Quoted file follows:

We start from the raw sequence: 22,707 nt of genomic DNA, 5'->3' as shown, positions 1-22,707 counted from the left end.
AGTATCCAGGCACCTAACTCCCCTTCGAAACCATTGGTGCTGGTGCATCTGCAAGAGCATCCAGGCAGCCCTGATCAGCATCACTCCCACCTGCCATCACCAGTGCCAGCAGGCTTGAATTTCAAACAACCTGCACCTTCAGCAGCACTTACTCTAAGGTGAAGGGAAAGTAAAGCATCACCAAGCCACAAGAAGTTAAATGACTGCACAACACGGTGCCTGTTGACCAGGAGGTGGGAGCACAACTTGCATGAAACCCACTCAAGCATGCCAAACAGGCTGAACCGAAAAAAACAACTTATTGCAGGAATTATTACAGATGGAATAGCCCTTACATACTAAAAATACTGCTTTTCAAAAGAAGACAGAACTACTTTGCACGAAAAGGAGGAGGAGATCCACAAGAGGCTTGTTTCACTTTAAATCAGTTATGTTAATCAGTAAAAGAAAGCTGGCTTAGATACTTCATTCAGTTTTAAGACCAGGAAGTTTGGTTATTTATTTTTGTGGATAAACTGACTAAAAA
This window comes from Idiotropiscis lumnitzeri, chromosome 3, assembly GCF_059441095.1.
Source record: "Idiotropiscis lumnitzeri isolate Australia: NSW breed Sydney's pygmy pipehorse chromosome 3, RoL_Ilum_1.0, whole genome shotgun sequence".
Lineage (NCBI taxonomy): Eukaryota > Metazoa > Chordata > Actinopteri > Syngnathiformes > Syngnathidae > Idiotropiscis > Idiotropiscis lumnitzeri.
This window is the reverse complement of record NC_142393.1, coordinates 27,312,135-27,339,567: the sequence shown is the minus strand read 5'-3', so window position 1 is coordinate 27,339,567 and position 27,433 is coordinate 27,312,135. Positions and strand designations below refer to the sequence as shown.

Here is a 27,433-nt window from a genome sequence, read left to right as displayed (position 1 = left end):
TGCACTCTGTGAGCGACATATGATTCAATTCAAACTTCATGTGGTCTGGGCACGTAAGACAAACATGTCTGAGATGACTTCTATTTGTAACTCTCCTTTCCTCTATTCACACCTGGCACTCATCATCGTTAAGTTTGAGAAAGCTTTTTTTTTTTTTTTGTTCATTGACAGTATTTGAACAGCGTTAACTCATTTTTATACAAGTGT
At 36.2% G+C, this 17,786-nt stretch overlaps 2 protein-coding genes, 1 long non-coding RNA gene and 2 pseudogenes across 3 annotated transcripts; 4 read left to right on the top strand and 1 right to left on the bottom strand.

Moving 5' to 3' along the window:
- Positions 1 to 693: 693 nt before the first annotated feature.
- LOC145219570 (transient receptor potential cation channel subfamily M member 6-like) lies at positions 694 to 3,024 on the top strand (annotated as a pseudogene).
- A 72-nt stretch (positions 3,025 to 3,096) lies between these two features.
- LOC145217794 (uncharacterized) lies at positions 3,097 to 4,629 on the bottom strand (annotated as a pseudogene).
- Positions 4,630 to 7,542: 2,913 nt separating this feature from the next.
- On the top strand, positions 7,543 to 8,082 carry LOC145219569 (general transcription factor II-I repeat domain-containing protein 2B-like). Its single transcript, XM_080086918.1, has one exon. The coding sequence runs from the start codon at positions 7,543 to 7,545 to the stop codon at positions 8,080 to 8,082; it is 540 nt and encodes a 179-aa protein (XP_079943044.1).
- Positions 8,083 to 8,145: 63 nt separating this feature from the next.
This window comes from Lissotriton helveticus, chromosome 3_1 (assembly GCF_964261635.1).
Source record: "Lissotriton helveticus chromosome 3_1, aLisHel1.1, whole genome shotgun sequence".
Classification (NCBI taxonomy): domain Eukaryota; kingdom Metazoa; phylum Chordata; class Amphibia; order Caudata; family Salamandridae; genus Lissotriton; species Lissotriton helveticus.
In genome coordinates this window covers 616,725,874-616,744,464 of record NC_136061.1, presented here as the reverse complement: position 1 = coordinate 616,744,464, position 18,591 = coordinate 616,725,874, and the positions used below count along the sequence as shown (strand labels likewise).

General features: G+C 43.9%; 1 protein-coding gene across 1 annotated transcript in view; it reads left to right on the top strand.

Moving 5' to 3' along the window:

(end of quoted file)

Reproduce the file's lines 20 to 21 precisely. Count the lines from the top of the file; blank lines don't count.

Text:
Classification (NCBI taxonomy): domain Eukaryota; kingdom Metazoa; phylum Chordata; class Amphibia; order Caudata; family Salamandridae; genus Lissotriton; species Lissotriton helveticus.
In genome coordinates this window covers 616,725,874-616,744,464 of record NC_136061.1, presented here as the reverse complement: position 1 = coordinate 616,744,464, position 18,591 = coordinate 616,725,874, and the positions used below count along the sequence as shown (strand labels likewise).